The Netherlands will be a little less crowded
The housing minister has declared the population decline in the Netherlands a national problem. Experts say communities need to begin accepting that there's going to be fewer Dutch people around in the future.
With 16.5 million people and a population density of 488 per km2, the Netherlands is one of the most densely populated countries on the planet. It seems an unlikely country for ghost towns, such as can be found in eastern Germany or rural France. Yet that is exactly what experts are warning for.
At a conference on Wednesday, government officials and researchers get together to discuss how Dutch municipalities can deal with a diminishing population.
The Dutch minister for housing, Eberhard van der Laan, said he was "slightly depressed" after visiting the southern cities Heerlen and Maastricht earlier this year. There he saw what is unheard of in the west of the country - unoccupied houses, boarded-up shops, schools closing down and companies moving away. Van der Laan has since declared the population shrinkage a national problem.
Off the map
Villages and cities in the south-east province Limburg are already feeling the pinch. Limburg, which had much of its traditional economy based in mines, has seen a steady decrease of the population since 2002, and is set to lose 7 percent of its people by 2025. Shrinkage has also set in in the far south-west area Zeeuws-Vlaanderen and the outer north-east province Groningen. Last year, there were plans to wipe Ganzedijk, a village of 57 houses in Groningen, off the map, because the responsible local executive said it had no future whatsoever.
Prognoses predict 60 percent of Dutch municipalities will see their number of residents diminish after 2025. Women having fewer children is the number one reason for the decrease. In some areas, most young people are moving away to find jobs and higher education, leaving only the elderly behind.
Apart from the physical evidence of empty buildings, the dwindling populations have a strong financial impact on communities. As long as there is growth, municipalities can make money selling land to real estate developers and value based real estate taxes. When the population goes down, house prices and real estate taxes go down too, and local schools get less money from the government as they have fewer students.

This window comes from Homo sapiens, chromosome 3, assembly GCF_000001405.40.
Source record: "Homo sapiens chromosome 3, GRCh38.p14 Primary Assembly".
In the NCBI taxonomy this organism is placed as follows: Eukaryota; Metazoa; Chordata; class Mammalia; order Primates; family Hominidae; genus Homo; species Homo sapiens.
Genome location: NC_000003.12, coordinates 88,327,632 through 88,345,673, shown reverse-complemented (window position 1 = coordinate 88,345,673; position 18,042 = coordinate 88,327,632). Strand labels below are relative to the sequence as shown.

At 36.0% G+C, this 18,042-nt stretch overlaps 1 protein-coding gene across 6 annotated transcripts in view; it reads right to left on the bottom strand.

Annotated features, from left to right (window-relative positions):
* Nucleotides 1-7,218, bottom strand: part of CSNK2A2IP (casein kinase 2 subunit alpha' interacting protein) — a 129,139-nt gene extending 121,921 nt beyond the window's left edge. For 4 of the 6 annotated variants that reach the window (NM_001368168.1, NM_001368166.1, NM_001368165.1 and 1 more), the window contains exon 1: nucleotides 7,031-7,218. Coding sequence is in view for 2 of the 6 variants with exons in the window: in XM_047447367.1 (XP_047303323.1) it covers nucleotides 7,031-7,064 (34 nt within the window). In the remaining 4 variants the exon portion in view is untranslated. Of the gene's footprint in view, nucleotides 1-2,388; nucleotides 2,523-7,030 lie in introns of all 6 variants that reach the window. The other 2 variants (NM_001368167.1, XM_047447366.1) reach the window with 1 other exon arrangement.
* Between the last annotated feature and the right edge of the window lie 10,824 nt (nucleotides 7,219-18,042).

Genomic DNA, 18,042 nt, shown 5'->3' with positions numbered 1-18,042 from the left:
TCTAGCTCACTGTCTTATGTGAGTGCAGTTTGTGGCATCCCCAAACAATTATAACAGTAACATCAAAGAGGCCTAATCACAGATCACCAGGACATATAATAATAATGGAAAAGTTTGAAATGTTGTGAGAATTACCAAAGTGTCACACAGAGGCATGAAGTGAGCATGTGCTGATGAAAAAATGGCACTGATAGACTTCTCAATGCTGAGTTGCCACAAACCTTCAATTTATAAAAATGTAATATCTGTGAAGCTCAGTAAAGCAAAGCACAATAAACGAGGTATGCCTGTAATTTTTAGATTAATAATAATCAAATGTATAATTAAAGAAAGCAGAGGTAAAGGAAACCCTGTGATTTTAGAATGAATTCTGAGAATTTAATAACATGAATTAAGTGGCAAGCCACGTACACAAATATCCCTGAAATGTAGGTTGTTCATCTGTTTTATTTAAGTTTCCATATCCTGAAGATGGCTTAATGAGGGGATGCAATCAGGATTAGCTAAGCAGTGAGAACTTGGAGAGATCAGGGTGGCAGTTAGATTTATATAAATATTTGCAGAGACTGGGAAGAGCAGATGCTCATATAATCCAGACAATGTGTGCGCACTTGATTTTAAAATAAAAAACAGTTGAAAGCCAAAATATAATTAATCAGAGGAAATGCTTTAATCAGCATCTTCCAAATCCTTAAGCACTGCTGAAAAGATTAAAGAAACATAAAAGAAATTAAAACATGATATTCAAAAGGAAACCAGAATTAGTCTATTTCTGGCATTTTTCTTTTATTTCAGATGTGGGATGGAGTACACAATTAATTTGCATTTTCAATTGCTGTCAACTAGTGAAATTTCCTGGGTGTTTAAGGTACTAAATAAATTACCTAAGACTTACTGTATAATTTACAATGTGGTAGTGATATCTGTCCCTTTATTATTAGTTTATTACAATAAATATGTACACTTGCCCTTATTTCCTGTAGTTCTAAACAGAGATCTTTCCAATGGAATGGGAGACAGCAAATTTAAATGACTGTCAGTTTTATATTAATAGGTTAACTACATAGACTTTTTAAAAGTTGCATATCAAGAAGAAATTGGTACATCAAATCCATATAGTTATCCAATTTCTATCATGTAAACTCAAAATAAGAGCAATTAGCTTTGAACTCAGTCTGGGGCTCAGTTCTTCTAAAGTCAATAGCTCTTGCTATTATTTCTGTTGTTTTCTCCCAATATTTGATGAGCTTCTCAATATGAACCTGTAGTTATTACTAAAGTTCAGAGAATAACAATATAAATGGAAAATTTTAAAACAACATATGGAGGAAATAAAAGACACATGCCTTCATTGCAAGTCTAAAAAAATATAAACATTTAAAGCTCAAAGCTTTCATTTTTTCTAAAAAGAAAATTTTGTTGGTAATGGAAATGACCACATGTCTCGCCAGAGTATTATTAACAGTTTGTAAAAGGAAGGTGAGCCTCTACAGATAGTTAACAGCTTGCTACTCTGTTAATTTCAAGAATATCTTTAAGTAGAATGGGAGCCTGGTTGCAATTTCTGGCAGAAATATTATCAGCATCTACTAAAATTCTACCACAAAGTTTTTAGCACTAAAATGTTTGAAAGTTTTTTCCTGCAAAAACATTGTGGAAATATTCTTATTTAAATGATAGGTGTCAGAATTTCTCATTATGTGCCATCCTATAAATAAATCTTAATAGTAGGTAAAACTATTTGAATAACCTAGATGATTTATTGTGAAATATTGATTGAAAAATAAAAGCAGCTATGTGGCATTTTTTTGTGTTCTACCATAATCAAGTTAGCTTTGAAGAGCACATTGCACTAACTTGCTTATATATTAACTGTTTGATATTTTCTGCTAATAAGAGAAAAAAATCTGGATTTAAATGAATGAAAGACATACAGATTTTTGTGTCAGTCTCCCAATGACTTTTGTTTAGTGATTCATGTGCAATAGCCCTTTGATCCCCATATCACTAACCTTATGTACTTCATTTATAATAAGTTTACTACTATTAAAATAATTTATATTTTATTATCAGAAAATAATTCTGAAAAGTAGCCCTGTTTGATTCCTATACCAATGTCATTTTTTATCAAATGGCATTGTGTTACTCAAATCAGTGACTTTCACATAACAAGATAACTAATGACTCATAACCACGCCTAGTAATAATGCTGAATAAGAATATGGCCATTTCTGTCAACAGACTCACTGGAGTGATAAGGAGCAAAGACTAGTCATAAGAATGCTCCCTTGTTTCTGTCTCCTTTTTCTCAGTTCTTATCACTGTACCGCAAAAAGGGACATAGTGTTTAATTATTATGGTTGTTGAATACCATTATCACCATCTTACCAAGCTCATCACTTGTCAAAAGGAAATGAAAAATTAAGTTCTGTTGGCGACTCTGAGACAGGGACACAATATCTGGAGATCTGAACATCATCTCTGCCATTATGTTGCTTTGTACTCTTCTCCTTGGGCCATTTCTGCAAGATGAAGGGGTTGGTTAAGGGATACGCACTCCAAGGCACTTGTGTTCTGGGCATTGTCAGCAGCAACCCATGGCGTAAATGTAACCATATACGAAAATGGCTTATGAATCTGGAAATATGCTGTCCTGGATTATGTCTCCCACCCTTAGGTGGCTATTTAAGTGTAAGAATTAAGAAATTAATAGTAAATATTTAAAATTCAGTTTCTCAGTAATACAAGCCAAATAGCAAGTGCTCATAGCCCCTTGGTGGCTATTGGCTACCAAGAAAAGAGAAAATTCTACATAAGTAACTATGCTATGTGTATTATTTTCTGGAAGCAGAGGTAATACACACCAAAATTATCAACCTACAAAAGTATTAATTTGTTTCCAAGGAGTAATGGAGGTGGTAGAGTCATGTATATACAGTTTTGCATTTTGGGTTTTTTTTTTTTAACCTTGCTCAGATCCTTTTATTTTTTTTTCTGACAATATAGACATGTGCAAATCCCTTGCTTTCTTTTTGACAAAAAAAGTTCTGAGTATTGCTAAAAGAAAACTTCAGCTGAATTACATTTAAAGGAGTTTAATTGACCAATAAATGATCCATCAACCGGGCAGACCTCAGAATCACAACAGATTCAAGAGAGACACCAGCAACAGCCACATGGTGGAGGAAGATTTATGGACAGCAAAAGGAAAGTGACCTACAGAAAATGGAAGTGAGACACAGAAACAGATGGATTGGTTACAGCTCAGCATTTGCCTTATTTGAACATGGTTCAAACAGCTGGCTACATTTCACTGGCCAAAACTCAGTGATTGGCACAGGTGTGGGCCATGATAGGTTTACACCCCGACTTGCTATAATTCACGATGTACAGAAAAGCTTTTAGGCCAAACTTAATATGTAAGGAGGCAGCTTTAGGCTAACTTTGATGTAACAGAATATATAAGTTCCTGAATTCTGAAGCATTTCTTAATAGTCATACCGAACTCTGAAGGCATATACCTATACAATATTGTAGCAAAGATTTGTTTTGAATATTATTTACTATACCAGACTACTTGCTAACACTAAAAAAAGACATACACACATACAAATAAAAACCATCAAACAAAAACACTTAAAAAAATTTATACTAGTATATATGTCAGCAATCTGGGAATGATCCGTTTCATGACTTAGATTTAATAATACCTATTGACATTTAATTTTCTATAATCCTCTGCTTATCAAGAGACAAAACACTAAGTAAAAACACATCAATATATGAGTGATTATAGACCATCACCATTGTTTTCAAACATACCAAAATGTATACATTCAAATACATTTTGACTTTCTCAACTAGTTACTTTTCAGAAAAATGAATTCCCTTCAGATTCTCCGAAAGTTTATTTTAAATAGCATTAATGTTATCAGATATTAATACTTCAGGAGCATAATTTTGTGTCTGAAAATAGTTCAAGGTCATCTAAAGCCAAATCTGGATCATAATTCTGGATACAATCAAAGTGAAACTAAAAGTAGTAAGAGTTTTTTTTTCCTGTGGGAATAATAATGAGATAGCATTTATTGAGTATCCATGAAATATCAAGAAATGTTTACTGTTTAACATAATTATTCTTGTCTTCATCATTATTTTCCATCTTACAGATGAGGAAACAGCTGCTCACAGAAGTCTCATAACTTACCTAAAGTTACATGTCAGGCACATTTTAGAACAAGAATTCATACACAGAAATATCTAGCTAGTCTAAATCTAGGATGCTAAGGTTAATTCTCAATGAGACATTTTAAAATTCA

While the influx of money is down, the costs remain the same, or get even higher if empty buildings need to be demolished. Many experts present at the meeting in Rotterdam on Wednesday say communities should think about merging some of their facilities. But first of all, they need to acknowledge that they will probably not flourish in the future.
An analysis made last year by government think-tanks said part of the problem exists mostly in the heads of the local authorities. "Some see [shrinkage] as an executive failure. The initial response from local executives is to deny the problem. Secondly, they attempt to prevent or halt the population decline," the Rob/Rfv report said.
The result is that communities that are suffering from the same problem are competing to hold on to their scarce residents and to attract pensioners who want to move away from the cities. But there simply aren't enough people to go around.
Wim Derks, a researcher at Maastricht University, says it is up to provincial authorities to tell local councils to accept the shrinkage and let go of the idea that they need to grow.
Pieter Hooimeijer, a professor of demography at the University of Utrecht, however, says the problem is overrated. "Shrinkage is portrayed as some kind of virus that is washing over the entire country from its source, the south of Limburg. That is blatantly untrue."